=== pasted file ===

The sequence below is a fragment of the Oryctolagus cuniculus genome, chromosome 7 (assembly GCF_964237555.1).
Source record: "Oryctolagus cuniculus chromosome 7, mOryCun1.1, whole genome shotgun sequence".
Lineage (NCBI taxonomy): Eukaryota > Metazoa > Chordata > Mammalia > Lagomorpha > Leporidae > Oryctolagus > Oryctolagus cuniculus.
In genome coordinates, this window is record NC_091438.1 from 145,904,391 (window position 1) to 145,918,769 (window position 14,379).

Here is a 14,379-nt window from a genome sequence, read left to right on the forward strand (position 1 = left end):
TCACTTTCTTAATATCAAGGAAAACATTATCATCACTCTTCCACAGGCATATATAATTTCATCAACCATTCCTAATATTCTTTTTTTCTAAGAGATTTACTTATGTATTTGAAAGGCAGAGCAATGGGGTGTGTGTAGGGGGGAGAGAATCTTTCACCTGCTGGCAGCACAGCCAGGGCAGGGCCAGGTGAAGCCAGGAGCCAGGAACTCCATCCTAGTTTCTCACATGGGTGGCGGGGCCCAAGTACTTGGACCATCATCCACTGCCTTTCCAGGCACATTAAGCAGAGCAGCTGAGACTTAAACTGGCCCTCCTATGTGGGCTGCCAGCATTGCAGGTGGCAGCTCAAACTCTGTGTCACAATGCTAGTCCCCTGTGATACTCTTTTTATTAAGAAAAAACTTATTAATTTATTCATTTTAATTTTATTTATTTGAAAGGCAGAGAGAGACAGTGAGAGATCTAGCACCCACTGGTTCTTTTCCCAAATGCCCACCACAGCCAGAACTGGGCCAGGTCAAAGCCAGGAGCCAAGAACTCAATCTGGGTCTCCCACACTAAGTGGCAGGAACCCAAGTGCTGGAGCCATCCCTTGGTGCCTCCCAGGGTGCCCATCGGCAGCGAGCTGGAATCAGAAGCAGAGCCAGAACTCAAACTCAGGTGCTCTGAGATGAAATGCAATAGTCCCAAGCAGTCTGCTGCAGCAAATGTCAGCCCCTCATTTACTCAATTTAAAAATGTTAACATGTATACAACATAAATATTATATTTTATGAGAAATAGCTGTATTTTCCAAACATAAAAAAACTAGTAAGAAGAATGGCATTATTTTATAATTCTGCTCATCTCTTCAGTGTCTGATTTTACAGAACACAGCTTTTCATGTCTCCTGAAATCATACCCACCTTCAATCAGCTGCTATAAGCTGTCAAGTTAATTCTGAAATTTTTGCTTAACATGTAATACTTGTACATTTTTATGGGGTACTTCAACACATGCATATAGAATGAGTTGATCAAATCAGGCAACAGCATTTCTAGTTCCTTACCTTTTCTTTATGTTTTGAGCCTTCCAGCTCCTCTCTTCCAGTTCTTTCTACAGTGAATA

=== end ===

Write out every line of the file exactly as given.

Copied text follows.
The sequence below is a fragment of the Oryctolagus cuniculus genome, chromosome 7 (assembly GCF_964237555.1).
Source record: "Oryctolagus cuniculus chromosome 7, mOryCun1.1, whole genome shotgun sequence".
Lineage (NCBI taxonomy): Eukaryota > Metazoa > Chordata > Mammalia > Lagomorpha > Leporidae > Oryctolagus > Oryctolagus cuniculus.
In genome coordinates, this window is record NC_091438.1 from 145,904,391 (window position 1) to 145,918,769 (window position 14,379).

Here is a 14,379-nt window from a genome sequence, read left to right on the forward strand (position 1 = left end):
TCACTTTCTTAATATCAAGGAAAACATTATCATCACTCTTCCACAGGCATATATAATTTCATCAACCATTCCTAATATTCTTTTTTTCTAAGAGATTTACTTATGTATTTGAAAGGCAGAGCAATGGGGTGTGTGTAGGGGGGAGAGAATCTTTCACCTGCTGGCAGCACAGCCAGGGCAGGGCCAGGTGAAGCCAGGAGCCAGGAACTCCATCCTAGTTTCTCACATGGGTGGCGGGGCCCAAGTACTTGGACCATCATCCACTGCCTTTCCAGGCACATTAAGCAGAGCAGCTGAGACTTAAACTGGCCCTCCTATGTGGGCTGCCAGCATTGCAGGTGGCAGCTCAAACTCTGTGTCACAATGCTAGTCCCCTGTGATACTCTTTTTATTAAGAAAAAACTTATTAATTTATTCATTTTAATTTTATTTATTTGAAAGGCAGAGAGAGACAGTGAGAGATCTAGCACCCACTGGTTCTTTTCCCAAATGCCCACCACAGCCAGAACTGGGCCAGGTCAAAGCCAGGAGCCAAGAACTCAATCTGGGTCTCCCACACTAAGTGGCAGGAACCCAAGTGCTGGAGCCATCCCTTGGTGCCTCCCAGGGTGCCCATCGGCAGCGAGCTGGAATCAGAAGCAGAGCCAGAACTCAAACTCAGGTGCTCTGAGATGAAATGCAATAGTCCCAAGCAGTCTGCTGCAGCAAATGTCAGCCCCTCATTTACTCAATTTAAAAATGTTAACATGTATACAACATAAATATTATATTTTATGAGAAATAGCTGTATTTTCCAAACATAAAAAAACTAGTAAGAAGAATGGCATTATTTTATAATTCTGCTCATCTCTTCAGTGTCTGATTTTACAGAACACAGCTTTTCATGTCTCCTGAAATCATACCCACCTTCAATCAGCTGCTATAAGCTGTCAAGTTAATTCTGAAATTTTTGCTTAACATGTAATACTTGTACATTTTTATGGGGTACTTCAACACATGCATATAGAATGAGTTGATCAAATCAGGCAACAGCATTTCTAGTTCCTTACCTTTTCTTTATGTTTTGAGCCTTCCAGCTCCTCTCTTCCAGTTCTTTCTACAGTGAATA